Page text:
As most of you will recall, last month I surveyed a set of 10 comprehensive wildlife conservation strategies recently published by states of the southern U.S. I ranked each state by the number of freshwater gastropods on its list of species "prioritized for conservation," relative to its total number of priority species. The resulting ratio, it seems to me, might give some measure of the importance of freshwater gastropods to the overall conservation efforts of each state, and hence (perhaps) the likelihood that grant funding might be available.
This month I've done an identical survey for 12 states of The American West. But before reading any further, I'd challenge each of you to make a prediction. Clearly there is more fresh water in the South than in the West. In which region do you think freshwater snails will attract greater conservation concern?
The answer is in the West, by far. The list below shows that two of the 12 western states did not include any freshwater gastropods in their conservation plans: Montana and Washington. This is identical to the south, where two of 10 states excluded the freshwater snails: Louisiana and Mississippi. But three western states listed eye-poppingly large numbers of freshwater gastropods - 74 (28.1% of all species!) in Nevada, 45 (16.1%) in Wyoming, and 23 (11.7%) in Utah. Among southern states, only Alabama hit the double-digits (11.1%). The average percent freshwater gastropod species on state lists of special conservation concern was 0.070 in the West but only 0.026 in the South.
The difference is largely attributable to endemic hydrobiids. Nevada's 74 freshwater gastropod species of special priority included 61 Pyrgulopsis and 11 species of other hydrobiid genera, almost all narrowly restricted to individual desert springs. Utah's 23 species included 14 hydrobiids, California's 35 included 21 hydrobiids, and hydrobiids comprised all 14 of Arizona's freshwater gastropod species of greatest conservation need.
Many of the lists of the western states also included pulmonate snails, which are rarely mentioned in the south. Idaho and Oregon, for example, were both about equally split between prosobranchs and pulmonates.
A most interesting contrast emerged between the states of Wyoming and Montana. According to the authors of Wyoming's Conservation Strategy, only 44 of that state's 279 species (of all taxa) were listed because of specific, known conservation needs. They stated, "The remaining 235 have been included primarily due to a lack of key data necessary to assess their conservation status." That subgroup of 235 taxa included essentially the entire freshwater gastropod fauna of Wyoming, 45 species in total. In striking contrast, Montana listed only 60 species of all taxa, including no freshwater snails at all. By way of explanation, the authors of the Montana Strategy wrote, "Most invertebrates were not included in the assessment due to lack of data.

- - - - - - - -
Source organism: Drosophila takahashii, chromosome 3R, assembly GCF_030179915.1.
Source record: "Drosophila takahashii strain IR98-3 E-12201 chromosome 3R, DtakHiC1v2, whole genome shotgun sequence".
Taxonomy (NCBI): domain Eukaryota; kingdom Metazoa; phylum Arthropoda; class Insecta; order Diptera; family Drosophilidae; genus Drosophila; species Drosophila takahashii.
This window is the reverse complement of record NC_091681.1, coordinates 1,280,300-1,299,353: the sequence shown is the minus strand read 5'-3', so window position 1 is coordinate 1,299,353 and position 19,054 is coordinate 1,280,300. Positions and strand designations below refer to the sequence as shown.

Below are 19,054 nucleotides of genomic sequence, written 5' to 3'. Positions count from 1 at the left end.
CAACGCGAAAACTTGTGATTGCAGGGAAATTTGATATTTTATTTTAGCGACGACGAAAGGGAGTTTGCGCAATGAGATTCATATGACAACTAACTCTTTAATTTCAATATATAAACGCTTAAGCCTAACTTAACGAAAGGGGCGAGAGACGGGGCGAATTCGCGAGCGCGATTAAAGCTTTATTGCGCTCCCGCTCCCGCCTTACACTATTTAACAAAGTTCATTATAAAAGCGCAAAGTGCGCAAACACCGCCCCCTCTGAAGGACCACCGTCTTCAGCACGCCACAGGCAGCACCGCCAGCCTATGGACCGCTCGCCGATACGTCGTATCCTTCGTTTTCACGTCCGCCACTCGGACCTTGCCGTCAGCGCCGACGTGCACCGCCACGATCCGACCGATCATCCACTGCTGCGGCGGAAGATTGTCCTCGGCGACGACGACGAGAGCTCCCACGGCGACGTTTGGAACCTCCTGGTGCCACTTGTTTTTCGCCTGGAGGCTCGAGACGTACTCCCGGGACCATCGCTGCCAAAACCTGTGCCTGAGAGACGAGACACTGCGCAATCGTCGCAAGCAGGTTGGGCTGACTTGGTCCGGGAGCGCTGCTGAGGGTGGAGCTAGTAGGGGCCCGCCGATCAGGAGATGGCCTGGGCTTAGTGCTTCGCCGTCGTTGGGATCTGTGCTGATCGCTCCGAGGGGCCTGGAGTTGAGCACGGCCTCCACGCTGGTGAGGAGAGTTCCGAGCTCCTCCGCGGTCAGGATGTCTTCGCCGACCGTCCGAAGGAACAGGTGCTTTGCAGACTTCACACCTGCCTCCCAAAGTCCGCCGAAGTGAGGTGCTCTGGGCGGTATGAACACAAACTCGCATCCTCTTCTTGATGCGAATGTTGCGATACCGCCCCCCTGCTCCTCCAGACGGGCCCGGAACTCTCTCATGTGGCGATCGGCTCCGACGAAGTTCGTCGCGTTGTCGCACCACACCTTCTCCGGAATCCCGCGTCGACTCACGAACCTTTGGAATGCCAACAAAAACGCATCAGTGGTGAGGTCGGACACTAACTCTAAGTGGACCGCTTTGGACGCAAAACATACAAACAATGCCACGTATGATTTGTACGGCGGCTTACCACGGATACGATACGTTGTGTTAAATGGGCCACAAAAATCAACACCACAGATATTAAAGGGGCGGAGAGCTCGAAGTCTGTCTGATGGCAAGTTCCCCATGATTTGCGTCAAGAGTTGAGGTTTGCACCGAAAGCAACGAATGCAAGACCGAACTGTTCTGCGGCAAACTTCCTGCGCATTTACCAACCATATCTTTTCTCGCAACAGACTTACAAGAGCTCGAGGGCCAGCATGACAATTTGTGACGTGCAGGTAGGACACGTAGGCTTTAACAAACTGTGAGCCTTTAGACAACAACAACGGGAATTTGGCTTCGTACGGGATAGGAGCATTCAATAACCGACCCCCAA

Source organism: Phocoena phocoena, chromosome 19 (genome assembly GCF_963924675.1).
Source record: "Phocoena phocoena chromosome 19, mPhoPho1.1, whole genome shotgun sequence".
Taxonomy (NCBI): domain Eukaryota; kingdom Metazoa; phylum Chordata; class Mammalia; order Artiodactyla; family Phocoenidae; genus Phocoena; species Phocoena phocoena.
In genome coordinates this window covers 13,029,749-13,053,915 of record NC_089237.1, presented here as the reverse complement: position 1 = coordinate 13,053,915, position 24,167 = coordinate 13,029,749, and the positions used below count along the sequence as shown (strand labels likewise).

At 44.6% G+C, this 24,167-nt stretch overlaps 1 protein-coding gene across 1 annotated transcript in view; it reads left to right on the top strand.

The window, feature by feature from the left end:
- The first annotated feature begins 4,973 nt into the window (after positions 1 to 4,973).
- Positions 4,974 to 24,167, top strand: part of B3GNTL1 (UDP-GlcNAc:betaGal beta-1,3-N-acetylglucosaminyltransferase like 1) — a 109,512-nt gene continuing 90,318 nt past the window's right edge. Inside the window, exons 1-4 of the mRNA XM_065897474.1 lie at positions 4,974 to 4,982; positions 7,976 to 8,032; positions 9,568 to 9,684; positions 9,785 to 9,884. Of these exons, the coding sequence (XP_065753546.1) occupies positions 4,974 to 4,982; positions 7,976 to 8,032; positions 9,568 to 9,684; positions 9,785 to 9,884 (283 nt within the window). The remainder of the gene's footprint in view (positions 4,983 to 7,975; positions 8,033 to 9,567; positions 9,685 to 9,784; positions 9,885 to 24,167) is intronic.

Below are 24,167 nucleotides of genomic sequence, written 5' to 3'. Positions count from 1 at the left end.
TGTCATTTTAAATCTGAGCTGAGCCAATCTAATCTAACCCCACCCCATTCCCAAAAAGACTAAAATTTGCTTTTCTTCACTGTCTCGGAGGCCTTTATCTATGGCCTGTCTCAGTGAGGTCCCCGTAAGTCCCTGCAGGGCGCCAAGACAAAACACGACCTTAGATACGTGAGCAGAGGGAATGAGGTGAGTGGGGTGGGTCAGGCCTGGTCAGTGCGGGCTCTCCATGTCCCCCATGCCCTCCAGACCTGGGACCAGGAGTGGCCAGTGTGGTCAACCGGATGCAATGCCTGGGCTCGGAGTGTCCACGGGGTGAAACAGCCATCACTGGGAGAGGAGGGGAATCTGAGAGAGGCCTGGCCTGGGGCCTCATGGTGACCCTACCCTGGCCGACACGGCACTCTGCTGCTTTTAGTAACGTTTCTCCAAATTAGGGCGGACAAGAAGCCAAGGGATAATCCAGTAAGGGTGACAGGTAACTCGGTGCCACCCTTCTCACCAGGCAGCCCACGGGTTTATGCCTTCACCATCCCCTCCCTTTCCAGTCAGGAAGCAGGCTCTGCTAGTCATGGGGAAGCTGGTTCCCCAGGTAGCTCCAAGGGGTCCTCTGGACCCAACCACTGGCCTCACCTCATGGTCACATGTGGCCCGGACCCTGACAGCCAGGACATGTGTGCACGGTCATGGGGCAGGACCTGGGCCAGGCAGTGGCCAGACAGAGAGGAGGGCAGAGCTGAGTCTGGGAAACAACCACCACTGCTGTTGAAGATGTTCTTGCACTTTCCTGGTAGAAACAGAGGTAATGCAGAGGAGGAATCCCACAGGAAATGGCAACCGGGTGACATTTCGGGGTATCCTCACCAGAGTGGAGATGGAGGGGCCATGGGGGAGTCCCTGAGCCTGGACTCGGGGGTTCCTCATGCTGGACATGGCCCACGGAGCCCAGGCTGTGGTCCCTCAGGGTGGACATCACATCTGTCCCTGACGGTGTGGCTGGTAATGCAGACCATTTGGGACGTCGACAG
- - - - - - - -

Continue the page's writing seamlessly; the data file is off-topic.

"Below are the 12 states of the American West, ranked by the conservation concern they directed toward their freshwater gastropod faunas. As I mentioned last month, some states do appear to be accepting outside proposals for grants to study their species of greatest conservation need. Good luck to all of you!
And keep in touch,
- Nevada Comprehensive Wildlife Conservation Strategy Species of Conservation Priority: 74 freshwater snails / 263 = 0.281
- A Comprehensive Wildlife Conservation Strategy for Wyoming Species of Greatest Conservation Need: 45 freshwater snails / 279 = 0.161
- Utah Comprehensive Wildlife Conservation Strategy Species of Greatest Conservation Need (all tiers): 23 freshwater snails / 196 = 0.117
- The Oregon Conservation Strategy Strategy Species: 18 freshwater snails / 286 = 0.063
- Idaho Comprehensive Wildlife Conservation Strategy Species of Greatest Conservation Need: 13 freshwater snails / 229 = 0.057
- Arizona's Comprehensive Wildlife Conservation Strategy Species of Greatest Conservation Need (Tiers 1a, 1b, 1c): 14 freshwater snails / 310 = 0.045
- California Wildlife: Conservation Challenges Special Status Species: 35 freshwater snails / 824 = 0.042
- Colorado's Comprehensive Wildlife Conservation Strategy Species of Greatest Conservation Need: 7 freshwater snails / 205 = 0.034
- Comprehensive Wildlife Conservation Strategy for New Mexico Species of Greatest Conservation Need: 14 freshwater snails / 452 = 0.031
- The Texas Comprehensive Wildlife Conservation Strategy Priority Species: 10 freshwater snails / 733 = 0.014
- Montana's Comprehensive Fish and Wildlife Conservation Strategy Species of Greatest Conservation Need: 0 freshwater snails / 60 = 0.0
- Washington's Comprehensive Wildlife Conservation Strategy Species of greatest conservation need: 0 freshwater snails /200 = 0.0